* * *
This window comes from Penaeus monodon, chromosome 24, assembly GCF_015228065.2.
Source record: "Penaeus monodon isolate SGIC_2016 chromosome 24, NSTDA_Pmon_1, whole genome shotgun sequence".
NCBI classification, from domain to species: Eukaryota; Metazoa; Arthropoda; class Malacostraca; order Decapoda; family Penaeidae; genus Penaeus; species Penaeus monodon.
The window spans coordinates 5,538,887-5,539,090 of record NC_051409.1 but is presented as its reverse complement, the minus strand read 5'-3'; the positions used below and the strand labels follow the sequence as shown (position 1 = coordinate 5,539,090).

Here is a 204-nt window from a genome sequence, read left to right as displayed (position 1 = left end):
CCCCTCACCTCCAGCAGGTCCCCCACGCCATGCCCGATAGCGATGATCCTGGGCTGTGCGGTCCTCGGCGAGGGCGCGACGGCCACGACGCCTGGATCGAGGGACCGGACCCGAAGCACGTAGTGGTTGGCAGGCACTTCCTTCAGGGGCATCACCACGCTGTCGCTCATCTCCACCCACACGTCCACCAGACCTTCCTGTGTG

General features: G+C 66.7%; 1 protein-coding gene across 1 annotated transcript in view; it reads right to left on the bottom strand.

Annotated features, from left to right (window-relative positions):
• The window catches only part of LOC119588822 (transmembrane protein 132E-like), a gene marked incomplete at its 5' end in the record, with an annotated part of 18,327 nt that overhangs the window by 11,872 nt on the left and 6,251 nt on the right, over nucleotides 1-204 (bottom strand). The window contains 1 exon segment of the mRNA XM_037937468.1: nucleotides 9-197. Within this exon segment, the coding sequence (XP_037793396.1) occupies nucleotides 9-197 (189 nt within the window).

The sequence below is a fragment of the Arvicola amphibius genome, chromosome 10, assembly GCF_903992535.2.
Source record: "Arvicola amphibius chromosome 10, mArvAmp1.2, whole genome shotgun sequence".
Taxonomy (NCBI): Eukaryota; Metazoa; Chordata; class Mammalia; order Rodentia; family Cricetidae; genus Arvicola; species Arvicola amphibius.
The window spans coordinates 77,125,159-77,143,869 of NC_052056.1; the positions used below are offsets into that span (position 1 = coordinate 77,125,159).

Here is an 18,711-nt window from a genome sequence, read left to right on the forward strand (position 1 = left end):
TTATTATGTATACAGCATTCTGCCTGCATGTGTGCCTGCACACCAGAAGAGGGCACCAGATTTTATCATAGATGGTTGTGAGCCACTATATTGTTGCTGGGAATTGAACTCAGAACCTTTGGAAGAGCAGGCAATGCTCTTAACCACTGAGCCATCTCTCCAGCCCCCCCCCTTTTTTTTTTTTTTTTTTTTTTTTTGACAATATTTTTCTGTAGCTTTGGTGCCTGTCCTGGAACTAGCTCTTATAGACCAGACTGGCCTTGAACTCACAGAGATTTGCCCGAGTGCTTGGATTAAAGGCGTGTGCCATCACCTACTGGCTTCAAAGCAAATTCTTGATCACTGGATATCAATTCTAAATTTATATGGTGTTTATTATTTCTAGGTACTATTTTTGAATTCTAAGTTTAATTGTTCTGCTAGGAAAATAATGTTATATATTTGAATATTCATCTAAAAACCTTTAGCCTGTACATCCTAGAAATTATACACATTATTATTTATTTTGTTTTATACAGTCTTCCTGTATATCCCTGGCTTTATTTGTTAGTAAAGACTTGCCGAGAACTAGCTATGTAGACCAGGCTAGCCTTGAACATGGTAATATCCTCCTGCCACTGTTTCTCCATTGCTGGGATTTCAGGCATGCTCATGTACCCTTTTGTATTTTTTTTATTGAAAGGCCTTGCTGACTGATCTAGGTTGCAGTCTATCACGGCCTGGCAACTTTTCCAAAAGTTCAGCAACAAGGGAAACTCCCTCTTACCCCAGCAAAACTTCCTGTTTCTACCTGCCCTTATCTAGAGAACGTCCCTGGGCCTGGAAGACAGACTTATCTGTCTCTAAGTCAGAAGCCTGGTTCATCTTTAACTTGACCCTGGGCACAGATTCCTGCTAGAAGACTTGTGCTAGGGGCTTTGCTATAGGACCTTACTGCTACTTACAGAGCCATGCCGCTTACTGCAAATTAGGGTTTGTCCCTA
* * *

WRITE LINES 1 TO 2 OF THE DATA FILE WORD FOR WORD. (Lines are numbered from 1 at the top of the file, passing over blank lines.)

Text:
This window comes from Penaeus monodon, chromosome 24, assembly GCF_015228065.2.
Source record: "Penaeus monodon isolate SGIC_2016 chromosome 24, NSTDA_Pmon_1, whole genome shotgun sequence".